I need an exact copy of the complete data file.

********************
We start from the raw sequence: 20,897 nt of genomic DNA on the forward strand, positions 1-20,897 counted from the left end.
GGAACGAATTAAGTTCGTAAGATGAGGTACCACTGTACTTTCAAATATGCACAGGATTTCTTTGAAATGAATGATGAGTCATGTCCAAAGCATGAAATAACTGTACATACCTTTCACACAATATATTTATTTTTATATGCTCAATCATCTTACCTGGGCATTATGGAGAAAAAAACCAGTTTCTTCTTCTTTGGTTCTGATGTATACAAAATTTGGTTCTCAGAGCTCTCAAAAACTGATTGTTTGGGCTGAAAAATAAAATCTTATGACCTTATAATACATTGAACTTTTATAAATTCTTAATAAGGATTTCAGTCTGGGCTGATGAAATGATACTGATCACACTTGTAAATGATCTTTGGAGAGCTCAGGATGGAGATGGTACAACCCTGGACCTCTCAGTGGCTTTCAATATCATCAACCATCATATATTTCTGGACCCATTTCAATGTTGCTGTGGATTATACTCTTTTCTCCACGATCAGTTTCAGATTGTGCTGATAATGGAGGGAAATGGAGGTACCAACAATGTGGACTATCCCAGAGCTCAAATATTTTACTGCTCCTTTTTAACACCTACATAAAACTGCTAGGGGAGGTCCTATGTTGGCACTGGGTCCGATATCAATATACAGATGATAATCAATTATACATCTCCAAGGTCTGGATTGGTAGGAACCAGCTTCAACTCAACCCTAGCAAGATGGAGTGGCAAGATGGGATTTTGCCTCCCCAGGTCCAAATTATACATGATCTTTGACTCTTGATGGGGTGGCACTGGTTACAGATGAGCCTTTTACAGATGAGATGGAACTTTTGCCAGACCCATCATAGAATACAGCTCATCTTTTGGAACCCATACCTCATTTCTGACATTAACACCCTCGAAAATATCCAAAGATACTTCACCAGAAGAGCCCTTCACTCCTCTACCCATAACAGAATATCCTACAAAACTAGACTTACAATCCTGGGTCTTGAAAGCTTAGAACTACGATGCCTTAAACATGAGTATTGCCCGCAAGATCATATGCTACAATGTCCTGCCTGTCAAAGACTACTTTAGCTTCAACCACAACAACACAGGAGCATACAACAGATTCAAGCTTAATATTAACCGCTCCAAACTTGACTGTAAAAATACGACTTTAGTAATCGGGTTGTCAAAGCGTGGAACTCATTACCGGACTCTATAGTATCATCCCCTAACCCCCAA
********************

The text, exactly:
We start from the raw sequence: 20,897 nt of genomic DNA on the forward strand, positions 1-20,897 counted from the left end.
GGAACGAATTAAGTTCGTAAGATGAGGTACCACTGTACTTTCAAATATGCACAGGATTTCTTTGAAATGAATGATGAGTCATGTCCAAAGCATGAAATAACTGTACATACCTTTCACACAATATATTTATTTTTATATGCTCAATCATCTTACCTGGGCATTATGGAGAAAAAAACCAGTTTCTTCTTCTTTGGTTCTGATGTATACAAAATTTGGTTCTCAGAGCTCTCAAAAACTGATTGTTTGGGCTGAAAAATAAAATCTTATGACCTTATAATACATTGAACTTTTATAAATTCTTAATAAGGATTTCAGTCTGGGCTGATGAAATGATACTGATCACACTTGTAAATGATCTTTGGAGAGCTCAGGATGGAGATGGTACAACCCTGGACCTCTCAGTGGCTTTCAATATCATCAACCATCATATATTTCTGGACCCATTTCAATGTTGCTGTGGATTATACTCTTTTCTCCACGATCAGTTTCAGATTGTGCTGATAATGGAGGGAAATGGAGGTACCAACAATGTGGACTATCCCAGAGCTCAAATATTTTACTGCTCCTTTTTAACACCTACATAAAACTGCTAGGGGAGGTCCTATGTTGGCACTGGGTCCGATATCAATATACAGATGATAATCAATTATACATCTCCAAGGTCTGGATTGGTAGGAACCAGCTTCAACTCAACCCTAGCAAGATGGAGTGGCAAGATGGGATTTTGCCTCCCCAGGTCCAAATTATACATGATCTTTGACTCTTGATGGGGTGGCACTGGTTACAGATGAGCCTTTTACAGATGAGATGGAACTTTTGCCAGACCCATCATAGAATACAGCTCATCTTTTGGAACCCATACCTCATTTCTGACATTAACACCCTCGAAAATATCCAAAGATACTTCACCAGAAGAGCCCTTCACTCCTCTACCCATAACAGAATATCCTACAAAACTAGACTTACAATCCTGGGTCTTGAAAGCTTAGAACTACGATGCCTTAAACATGAGTATTGCCCGCAAGATCATATGCTACAATGTCCTGCCTGTCAAAGACTACTTTAGCTTCAACCACAACAACACAGGAGCATACAACAGATTCAAGCTTAATATTAACCGCTCCAAACTTGACTGTAAAAATACGACTTTAGTAATCGGGTTGTCAAAGCGTGGAACTCATTACCGGACTCTATAGTATCATCCCCTAACCCCCAA